Declarer clearly has the ace of diamonds, so you pretty much need partner to have everything else for you to have a chance to defeat the contract. At any rate, you need to get that ace of hearts out of your hand. If partner gets in, you want him to be able to draw trumps so declarer can't score his trumps separately. Declarer's likely distribution (for you to have a chance) is 2-4-4-3. If so, declarer will be discarding a club on the third round of spades and then be trying to ruff a club back to his hand which hopefully partner will be able to overruff reasonably cheaply.
You cash the ace of hearts. It goes 2, 3, 7. What do you play now?
It probably doesn't matter much, but you might as well lead a diamond to cut down on declarer's communication. If declarer has the jack of diamonds, you aren't going to be able to prevent him from taking another finesse.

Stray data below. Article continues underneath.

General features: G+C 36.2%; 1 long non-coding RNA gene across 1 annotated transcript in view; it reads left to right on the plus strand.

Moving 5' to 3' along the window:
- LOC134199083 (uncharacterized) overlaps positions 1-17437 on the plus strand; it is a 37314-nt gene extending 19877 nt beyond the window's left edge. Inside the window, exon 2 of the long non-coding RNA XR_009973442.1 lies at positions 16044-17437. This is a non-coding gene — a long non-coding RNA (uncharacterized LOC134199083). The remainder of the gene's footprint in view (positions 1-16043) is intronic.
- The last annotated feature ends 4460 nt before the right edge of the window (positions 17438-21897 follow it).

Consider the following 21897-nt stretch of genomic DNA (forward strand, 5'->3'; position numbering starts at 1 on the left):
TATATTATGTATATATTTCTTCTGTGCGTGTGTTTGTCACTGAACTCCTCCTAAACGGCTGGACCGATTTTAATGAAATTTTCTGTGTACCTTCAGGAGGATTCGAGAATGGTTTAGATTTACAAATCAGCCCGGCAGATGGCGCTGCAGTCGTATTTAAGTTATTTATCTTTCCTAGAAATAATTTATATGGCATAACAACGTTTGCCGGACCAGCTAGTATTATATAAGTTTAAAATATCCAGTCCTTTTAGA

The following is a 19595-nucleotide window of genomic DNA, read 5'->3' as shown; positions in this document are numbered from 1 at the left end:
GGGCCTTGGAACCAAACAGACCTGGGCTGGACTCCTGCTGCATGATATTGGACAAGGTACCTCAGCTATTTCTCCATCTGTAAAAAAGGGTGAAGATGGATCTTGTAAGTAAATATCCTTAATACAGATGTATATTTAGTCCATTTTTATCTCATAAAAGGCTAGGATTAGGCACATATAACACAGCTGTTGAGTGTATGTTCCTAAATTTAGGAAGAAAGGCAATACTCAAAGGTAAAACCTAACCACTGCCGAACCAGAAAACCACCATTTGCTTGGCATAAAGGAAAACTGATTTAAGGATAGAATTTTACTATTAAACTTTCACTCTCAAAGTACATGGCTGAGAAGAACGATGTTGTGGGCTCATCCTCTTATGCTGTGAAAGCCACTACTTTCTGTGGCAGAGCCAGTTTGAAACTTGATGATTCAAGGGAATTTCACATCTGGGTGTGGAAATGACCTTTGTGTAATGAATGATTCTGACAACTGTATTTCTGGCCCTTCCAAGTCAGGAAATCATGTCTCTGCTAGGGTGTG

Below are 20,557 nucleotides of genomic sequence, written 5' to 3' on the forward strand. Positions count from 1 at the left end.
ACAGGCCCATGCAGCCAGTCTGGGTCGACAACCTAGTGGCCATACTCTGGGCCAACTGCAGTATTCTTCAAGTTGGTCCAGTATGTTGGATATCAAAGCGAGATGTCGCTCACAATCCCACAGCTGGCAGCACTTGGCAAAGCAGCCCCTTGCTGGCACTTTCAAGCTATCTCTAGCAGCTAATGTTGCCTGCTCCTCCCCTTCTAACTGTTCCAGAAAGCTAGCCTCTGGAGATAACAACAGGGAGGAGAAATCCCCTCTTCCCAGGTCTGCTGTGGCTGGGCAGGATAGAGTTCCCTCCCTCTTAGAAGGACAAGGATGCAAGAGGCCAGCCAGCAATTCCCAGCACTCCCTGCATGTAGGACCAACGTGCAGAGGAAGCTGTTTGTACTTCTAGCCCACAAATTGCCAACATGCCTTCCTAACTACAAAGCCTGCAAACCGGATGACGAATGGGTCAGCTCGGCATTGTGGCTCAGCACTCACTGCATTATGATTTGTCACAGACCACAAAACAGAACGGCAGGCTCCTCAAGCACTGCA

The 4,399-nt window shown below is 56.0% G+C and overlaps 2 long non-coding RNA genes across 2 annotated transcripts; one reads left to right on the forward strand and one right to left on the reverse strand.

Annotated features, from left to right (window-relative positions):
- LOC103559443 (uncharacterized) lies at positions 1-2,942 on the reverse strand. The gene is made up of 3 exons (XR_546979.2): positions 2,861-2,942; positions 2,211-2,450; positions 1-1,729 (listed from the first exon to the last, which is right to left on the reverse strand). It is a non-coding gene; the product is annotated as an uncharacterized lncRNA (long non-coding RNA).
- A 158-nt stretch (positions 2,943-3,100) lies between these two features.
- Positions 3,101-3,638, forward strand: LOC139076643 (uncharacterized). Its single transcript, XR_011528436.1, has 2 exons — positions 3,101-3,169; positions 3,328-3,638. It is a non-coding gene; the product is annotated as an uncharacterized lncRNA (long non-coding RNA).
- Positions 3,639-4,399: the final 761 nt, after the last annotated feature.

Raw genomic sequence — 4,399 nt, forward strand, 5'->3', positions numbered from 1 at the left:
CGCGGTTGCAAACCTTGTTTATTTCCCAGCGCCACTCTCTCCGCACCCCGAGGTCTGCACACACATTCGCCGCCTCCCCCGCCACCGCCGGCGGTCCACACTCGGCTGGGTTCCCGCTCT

You lead the ♦6. Declarer wins the ace, partner playing the ♦8. Declarer leads the ♦3, partner plays the jack, and declarer ruffs with the ♥8. Which diamond do you play?
Your honors are equal. Declarer knows you have the king of diamonds, but he doesn't know where the ♦10 is. Playing the king, the card you are known to hold, is correct. It probably won't matter on this hand, but it is good technique.
You play the king of diamonds. Declarer cashes dummy's good spade, discarding a club. He then plays ace, king, and a club, ruffing. Partner overruffs with the jack of hearts, and as hoped plays king and a heart to dummy's queen. Since dummy is winning this trick naturally you keep your good club, and you get the last trick for down 1. The full hand is:
Could declarer have done better?